Sunday, January 28, 2007

Unions Express Concerns Over Malaysia-US Free Trade Agreement

Sources: US Unions Rally Against Malaysian Pact, Malaysia Free Trade Agreement, Why Should Malaysians Worry about a Free Trade Agreement With the U.S.?

United States and Malaysian trade unions opposed negotiations towards a bilateral free trade agreement until both countries address workers' concerns. The American Federation of Labor and Congress of Industrial Organizations (AFL-CIO) and the Malaysian Trades Unions Congress (MTUC) met in Kuala Lumpur and agreed on a joint declaration asserting that any economic cooperation between the two countries must also benefit the working people and communities. Both groups want to avoid increasing levels of violations to workers' rights and to remind the governments that the companies should not be the only ones to gain in this arrangement.
The AFL-CIO is a federation composed of 54 national and international labor unions across the U.S., which has traditionally focused on protecting jobs. The MTUC forcuses its concerns on protecting workers' rights. Malaysian unions hope to use the joint declaration as leverage to buttress workers' rights.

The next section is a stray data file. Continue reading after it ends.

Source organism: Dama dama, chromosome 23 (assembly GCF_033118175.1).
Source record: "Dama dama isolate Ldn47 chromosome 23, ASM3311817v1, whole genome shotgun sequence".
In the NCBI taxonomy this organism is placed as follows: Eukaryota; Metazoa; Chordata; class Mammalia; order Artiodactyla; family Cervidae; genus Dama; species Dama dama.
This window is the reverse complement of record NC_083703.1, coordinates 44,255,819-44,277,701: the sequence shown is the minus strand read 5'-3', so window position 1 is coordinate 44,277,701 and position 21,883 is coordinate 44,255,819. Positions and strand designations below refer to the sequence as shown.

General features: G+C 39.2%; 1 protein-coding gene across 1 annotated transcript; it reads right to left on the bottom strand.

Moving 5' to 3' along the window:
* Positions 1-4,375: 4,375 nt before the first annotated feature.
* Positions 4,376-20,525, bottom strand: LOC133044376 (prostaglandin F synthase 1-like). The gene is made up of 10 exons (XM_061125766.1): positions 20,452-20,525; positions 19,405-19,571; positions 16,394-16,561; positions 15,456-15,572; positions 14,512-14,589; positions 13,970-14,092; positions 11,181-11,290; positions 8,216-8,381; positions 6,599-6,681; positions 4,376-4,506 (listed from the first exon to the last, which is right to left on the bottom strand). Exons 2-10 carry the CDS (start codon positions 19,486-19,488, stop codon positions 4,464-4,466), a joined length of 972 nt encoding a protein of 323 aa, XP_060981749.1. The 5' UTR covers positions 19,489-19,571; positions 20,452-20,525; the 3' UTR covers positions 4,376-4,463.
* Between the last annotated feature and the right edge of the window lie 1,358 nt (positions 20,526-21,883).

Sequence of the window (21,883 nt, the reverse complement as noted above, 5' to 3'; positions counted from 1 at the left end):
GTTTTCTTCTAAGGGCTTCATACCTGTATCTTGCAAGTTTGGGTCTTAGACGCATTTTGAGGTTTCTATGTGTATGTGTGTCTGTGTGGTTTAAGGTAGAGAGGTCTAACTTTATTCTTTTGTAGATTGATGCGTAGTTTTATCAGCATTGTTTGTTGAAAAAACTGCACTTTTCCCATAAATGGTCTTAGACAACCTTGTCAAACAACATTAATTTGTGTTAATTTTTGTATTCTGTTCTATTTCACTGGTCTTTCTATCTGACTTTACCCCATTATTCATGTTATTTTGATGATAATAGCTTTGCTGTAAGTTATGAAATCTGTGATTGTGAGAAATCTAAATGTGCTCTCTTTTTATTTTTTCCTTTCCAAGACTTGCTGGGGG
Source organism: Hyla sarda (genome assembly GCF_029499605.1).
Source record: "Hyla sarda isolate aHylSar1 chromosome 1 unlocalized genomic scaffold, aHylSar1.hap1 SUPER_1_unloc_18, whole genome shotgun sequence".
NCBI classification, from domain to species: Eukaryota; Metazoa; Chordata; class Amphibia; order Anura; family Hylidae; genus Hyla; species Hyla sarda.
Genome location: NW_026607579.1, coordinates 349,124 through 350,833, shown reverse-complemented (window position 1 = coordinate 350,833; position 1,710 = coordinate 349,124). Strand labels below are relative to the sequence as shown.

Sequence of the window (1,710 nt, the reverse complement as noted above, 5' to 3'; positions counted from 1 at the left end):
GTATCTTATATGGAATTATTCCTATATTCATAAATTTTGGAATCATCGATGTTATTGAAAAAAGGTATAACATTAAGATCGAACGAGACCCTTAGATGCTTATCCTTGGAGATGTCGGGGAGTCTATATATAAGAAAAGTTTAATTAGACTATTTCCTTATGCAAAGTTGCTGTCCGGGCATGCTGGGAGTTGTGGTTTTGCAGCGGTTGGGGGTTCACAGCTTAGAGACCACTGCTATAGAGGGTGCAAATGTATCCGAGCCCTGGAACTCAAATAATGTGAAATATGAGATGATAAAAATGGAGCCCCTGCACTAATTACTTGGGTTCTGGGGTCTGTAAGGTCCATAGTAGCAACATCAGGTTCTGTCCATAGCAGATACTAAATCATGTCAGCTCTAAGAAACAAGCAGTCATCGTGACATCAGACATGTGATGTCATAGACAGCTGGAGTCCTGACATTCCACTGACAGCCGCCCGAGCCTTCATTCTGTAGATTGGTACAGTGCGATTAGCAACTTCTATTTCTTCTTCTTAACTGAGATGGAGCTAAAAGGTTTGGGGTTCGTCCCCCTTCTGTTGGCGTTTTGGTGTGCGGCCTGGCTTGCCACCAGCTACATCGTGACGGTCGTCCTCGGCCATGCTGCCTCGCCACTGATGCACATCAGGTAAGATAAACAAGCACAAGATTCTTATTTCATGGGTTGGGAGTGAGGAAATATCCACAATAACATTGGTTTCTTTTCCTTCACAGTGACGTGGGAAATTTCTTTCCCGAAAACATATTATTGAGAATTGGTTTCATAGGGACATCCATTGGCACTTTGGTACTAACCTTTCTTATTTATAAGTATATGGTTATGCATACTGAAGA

Critics compare this agreement with the North American Free Trade Agreement (NAFTA), which had arguably resulted in the loss of over a million jobs and business opportunities in the United States. Other criticisms include that agreements like NAFTA kept wages low, increased inequality, and undermined public health care protections. The proponents of the joint declaration to protect U.S. and Malaysian workers and jobs met opposition by the Chambers of Commerce if each respective country as well. They argue that Malaysia's employment laws disfavor companies too much as it is, making it very hard for employers to terminate poorly performing workers. The Unions view this as a thinly veiled argument to make it easier to lay off workers.

1) Do you think that the implementation of the Free Trade Agreement between the U.S. and Malaysia will result in lower wages and fewer benefits, as Unionists fear?
2) How can the trade agreements be structured to benefit working families as well as increase the profits of multinational corporations?
3) Does achieving economic growth necessarily be at the expense of labor rights?

No comments: